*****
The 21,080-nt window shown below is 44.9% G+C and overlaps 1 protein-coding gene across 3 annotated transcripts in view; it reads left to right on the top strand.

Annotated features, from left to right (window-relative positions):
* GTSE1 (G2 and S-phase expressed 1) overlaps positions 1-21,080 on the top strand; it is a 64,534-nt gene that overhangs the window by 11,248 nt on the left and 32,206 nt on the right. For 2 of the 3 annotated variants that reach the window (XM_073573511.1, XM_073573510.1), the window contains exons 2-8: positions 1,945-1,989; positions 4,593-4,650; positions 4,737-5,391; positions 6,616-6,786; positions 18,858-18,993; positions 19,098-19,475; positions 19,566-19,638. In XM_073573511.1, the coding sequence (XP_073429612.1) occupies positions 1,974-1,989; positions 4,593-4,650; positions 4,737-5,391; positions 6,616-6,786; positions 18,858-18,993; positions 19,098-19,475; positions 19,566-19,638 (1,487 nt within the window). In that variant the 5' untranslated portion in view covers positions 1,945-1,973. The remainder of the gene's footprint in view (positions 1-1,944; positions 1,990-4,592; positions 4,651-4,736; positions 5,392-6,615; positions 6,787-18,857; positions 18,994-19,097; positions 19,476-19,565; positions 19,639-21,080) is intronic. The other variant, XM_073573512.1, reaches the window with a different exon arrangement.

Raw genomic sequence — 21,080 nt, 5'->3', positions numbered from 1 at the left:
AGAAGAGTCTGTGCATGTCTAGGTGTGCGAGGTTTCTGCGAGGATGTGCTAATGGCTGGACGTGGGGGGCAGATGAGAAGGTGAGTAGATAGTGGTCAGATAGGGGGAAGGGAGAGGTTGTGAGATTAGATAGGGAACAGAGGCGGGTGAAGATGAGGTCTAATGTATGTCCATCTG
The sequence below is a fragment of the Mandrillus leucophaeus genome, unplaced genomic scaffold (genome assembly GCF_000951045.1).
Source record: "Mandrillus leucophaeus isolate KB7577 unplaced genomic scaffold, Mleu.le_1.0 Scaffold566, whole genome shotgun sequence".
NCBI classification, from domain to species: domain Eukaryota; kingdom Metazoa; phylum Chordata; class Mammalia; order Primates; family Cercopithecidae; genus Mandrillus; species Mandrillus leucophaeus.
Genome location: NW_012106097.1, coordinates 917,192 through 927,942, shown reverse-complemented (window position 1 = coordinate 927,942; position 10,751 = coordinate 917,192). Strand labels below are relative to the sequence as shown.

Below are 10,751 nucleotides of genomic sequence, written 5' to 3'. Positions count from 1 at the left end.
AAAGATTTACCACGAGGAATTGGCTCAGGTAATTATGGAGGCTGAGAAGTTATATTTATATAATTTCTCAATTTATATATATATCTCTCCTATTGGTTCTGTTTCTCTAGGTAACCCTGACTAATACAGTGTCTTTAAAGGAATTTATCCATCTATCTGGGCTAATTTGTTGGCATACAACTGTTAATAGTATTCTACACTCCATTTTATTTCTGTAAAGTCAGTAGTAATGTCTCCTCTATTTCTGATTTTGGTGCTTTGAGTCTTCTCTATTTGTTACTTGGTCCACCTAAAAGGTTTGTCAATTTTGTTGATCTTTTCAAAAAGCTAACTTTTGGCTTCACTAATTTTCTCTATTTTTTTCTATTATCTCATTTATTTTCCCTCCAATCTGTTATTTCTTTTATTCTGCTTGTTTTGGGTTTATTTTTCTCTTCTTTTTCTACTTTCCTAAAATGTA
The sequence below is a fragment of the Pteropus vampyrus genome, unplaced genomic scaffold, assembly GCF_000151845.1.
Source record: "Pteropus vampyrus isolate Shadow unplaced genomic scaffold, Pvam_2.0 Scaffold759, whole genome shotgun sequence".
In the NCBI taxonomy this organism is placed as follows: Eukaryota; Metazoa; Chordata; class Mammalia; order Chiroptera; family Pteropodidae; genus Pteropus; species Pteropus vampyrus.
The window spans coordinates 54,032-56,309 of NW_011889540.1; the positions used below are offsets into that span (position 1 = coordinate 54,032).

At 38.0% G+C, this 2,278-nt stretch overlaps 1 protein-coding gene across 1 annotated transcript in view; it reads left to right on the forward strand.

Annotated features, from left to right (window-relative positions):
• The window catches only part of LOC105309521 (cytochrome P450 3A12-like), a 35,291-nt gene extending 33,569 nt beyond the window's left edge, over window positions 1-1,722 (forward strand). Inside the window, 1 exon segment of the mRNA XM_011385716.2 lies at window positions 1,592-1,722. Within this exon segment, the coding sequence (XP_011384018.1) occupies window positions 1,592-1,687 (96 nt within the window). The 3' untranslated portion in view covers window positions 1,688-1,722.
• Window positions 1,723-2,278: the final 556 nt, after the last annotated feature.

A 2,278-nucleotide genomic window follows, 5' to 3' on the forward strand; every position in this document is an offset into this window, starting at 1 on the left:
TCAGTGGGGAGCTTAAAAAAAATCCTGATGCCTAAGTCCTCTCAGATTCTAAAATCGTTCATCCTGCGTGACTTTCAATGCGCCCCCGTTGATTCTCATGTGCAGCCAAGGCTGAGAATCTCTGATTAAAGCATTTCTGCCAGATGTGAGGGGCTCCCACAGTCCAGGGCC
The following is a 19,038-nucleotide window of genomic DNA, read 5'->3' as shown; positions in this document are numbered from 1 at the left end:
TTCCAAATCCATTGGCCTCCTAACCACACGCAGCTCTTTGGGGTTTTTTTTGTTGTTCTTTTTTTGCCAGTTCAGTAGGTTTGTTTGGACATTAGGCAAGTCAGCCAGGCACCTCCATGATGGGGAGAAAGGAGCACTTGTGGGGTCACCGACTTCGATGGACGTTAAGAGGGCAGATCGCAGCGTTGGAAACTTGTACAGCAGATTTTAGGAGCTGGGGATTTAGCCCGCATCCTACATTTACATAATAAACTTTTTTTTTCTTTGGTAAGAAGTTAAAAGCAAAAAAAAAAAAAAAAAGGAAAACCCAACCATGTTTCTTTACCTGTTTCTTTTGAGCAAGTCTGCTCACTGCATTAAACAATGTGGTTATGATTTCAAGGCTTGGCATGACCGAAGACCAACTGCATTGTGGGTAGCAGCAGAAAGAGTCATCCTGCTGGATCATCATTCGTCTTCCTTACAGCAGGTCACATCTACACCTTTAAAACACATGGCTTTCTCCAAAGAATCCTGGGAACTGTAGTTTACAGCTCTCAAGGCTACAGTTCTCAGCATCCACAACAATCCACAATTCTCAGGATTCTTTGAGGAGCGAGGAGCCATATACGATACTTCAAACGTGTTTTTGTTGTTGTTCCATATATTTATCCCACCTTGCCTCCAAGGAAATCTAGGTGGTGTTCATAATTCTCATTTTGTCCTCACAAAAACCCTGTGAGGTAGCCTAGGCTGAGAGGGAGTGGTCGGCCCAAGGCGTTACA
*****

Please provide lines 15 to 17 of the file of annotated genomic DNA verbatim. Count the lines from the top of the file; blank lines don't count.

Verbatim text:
The window spans coordinates 54,032-56,309 of NW_011889540.1; the positions used below are offsets into that span (position 1 = coordinate 54,032).

At 38.0% G+C, this 2,278-nt stretch overlaps 1 protein-coding gene across 1 annotated transcript in view; it reads left to right on the forward strand.

Annotated features, from left to right (window-relative positions):